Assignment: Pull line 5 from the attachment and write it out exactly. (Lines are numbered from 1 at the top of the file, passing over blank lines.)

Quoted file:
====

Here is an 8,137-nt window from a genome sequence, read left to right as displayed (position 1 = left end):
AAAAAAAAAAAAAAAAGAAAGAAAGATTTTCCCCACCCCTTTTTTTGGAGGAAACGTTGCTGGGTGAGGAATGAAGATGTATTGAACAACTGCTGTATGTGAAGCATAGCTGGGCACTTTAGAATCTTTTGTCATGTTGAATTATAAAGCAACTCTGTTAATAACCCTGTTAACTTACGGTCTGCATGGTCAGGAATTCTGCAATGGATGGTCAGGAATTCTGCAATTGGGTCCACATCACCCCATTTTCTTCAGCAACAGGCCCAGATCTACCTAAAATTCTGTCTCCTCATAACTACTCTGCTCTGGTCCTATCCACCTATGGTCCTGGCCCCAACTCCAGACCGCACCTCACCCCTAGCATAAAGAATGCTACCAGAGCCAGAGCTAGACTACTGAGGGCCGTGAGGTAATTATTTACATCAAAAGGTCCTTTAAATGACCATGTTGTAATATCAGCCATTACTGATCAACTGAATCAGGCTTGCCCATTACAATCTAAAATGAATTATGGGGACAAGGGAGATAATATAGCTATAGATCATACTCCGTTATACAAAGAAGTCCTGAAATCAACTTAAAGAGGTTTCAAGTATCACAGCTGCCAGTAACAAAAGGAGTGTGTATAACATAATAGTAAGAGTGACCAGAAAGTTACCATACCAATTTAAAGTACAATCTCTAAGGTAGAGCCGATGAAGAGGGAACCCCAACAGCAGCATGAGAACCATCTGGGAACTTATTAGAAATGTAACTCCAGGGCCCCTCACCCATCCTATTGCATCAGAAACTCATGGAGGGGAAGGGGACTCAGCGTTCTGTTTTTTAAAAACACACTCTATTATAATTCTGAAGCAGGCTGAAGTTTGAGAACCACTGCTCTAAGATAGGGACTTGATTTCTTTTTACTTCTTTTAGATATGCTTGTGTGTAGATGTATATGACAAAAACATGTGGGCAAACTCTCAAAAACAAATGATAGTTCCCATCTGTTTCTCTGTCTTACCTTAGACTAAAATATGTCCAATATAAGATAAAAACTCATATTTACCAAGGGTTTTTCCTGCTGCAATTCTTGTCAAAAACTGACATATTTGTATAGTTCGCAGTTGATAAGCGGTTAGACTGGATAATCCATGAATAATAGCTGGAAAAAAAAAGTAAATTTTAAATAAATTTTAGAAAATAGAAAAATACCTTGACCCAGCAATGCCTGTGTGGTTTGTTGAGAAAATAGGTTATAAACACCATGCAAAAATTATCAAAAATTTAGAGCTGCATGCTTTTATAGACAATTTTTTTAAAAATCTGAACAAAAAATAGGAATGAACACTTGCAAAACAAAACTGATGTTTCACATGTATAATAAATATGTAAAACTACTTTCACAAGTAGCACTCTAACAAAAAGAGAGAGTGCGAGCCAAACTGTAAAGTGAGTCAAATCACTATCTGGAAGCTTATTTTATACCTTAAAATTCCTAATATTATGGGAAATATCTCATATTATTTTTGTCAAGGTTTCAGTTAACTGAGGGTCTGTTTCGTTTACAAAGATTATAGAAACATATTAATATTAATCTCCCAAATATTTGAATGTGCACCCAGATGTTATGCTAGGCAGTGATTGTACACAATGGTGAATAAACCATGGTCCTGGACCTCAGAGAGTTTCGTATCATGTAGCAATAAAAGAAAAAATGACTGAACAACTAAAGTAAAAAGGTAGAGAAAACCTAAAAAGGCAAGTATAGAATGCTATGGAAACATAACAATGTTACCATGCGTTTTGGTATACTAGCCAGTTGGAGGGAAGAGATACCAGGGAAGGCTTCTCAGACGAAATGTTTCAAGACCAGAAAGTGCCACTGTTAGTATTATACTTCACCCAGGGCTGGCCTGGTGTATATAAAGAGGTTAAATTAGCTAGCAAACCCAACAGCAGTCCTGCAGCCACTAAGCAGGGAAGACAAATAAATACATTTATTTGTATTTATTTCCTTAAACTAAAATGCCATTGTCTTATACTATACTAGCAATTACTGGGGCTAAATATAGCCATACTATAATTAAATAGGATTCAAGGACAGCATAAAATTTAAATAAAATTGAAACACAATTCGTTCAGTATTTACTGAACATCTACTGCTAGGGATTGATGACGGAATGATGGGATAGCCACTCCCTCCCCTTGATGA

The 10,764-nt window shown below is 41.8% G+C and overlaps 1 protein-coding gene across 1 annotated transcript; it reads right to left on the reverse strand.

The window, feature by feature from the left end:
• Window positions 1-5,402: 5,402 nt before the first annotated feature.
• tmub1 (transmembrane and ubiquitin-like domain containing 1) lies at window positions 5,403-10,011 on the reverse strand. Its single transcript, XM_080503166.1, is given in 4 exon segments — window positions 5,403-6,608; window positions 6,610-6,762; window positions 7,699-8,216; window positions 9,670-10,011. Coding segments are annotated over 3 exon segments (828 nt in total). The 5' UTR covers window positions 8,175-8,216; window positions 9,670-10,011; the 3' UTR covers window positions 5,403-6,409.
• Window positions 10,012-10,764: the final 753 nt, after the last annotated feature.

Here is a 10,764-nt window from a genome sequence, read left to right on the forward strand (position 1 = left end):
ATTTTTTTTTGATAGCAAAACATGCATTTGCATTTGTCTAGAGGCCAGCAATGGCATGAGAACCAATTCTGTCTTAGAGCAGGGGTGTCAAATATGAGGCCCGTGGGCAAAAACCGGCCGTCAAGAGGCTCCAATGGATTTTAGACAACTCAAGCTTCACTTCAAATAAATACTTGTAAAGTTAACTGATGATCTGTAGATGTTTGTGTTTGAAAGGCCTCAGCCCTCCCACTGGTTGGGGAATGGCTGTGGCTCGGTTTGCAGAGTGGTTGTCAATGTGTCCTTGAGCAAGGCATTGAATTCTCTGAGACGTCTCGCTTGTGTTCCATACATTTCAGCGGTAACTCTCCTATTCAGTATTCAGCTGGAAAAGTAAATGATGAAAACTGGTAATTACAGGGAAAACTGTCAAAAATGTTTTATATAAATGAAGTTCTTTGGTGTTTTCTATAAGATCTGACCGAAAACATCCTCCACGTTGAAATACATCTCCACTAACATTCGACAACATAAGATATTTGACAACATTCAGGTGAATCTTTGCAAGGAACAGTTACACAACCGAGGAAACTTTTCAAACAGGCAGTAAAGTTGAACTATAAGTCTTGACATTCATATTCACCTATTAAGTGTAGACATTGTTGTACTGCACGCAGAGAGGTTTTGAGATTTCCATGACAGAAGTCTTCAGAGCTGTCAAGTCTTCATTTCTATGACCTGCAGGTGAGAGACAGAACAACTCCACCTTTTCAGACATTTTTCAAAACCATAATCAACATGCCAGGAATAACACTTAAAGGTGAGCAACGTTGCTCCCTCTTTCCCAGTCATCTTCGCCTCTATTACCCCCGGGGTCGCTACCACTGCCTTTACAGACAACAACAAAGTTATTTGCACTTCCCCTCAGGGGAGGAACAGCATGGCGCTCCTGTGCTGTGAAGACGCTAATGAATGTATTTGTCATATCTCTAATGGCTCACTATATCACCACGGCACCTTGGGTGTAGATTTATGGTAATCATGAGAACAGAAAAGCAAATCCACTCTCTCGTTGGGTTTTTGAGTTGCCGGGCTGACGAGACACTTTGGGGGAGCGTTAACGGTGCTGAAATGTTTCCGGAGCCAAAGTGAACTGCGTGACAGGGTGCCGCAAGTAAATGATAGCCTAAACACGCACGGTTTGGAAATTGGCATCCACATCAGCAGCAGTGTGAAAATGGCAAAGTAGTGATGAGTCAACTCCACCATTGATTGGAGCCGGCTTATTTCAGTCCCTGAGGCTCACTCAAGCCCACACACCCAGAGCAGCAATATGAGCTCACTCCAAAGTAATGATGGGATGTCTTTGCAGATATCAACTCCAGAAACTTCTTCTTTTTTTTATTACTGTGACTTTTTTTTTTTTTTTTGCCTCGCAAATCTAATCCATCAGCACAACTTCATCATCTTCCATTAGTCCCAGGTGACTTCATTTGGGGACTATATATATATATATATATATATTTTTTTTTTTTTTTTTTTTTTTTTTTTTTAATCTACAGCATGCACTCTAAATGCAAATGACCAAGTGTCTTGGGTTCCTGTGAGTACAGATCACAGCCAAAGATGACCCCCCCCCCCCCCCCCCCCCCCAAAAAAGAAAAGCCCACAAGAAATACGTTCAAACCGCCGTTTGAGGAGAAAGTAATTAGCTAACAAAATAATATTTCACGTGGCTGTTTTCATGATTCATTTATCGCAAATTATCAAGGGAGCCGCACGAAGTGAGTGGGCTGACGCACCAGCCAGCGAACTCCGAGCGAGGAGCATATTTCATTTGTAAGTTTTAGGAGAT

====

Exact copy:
• Window positions 1-5,402: 5,402 nt before the first annotated feature.